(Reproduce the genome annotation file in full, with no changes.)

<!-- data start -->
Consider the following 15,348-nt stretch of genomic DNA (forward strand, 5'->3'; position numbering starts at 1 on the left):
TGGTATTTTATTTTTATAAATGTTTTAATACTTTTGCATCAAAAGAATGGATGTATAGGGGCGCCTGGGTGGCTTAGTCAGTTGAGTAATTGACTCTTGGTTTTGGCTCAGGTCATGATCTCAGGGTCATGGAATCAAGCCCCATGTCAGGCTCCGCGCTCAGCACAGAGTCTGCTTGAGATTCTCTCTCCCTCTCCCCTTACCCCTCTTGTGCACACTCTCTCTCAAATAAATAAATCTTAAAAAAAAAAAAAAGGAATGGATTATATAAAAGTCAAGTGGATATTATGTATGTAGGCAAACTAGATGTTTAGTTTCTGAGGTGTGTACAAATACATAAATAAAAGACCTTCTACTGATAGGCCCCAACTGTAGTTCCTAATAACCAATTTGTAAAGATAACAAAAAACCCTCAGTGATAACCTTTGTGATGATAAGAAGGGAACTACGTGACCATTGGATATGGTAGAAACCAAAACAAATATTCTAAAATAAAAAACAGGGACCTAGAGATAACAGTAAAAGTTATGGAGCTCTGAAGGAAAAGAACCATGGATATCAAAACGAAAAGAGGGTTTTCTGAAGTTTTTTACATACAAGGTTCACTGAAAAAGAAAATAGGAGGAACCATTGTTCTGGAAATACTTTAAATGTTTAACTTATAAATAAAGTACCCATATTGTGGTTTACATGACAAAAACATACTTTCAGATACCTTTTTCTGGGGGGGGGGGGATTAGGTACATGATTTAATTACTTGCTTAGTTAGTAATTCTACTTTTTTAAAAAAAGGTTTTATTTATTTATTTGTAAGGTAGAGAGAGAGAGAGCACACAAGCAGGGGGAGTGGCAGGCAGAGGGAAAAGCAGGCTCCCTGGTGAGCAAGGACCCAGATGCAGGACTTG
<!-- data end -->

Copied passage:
Consider the following 15,348-nt stretch of genomic DNA (forward strand, 5'->3'; position numbering starts at 1 on the left):
TGGTATTTTATTTTTATAAATGTTTTAATACTTTTGCATCAAAAGAATGGATGTATAGGGGCGCCTGGGTGGCTTAGTCAGTTGAGTAATTGACTCTTGGTTTTGGCTCAGGTCATGATCTCAGGGTCATGGAATCAAGCCCCATGTCAGGCTCCGCGCTCAGCACAGAGTCTGCTTGAGATTCTCTCTCCCTCTCCCCTTACCCCTCTTGTGCACACTCTCTCTCAAATAAATAAATCTTAAAAAAAAAAAAAAGGAATGGATTATATAAAAGTCAAGTGGATATTATGTATGTAGGCAAACTAGATGTTTAGTTTCTGAGGTGTGTACAAATACATAAATAAAAGACCTTCTACTGATAGGCCCCAACTGTAGTTCCTAATAACCAATTTGTAAAGATAACAAAAAACCCTCAGTGATAACCTTTGTGATGATAAGAAGGGAACTACGTGACCATTGGATATGGTAGAAACCAAAACAAATATTCTAAAATAAAAAACAGGGACCTAGAGATAACAGTAAAAGTTATGGAGCTCTGAAGGAAAAGAACCATGGATATCAAAACGAAAAGAGGGTTTTCTGAAGTTTTTTACATACAAGGTTCACTGAAAAAGAAAATAGGAGGAACCATTGTTCTGGAAATACTTTAAATGTTTAACTTATAAATAAAGTACCCATATTGTGGTTTACATGACAAAAACATACTTTCAGATACCTTTTTCTGGGGGGGGGGGGATTAGGTACATGATTTAATTACTTGCTTAGTTAGTAATTCTACTTTTTTAAAAAAAGGTTTTATTTATTTATTTGTAAGGTAGAGAGAGAGAGAGCACACAAGCAGGGGGAGTGGCAGGCAGAGGGAAAAGCAGGCTCCCTGGTGAGCAAGGACCCAGATGCAGGACTTG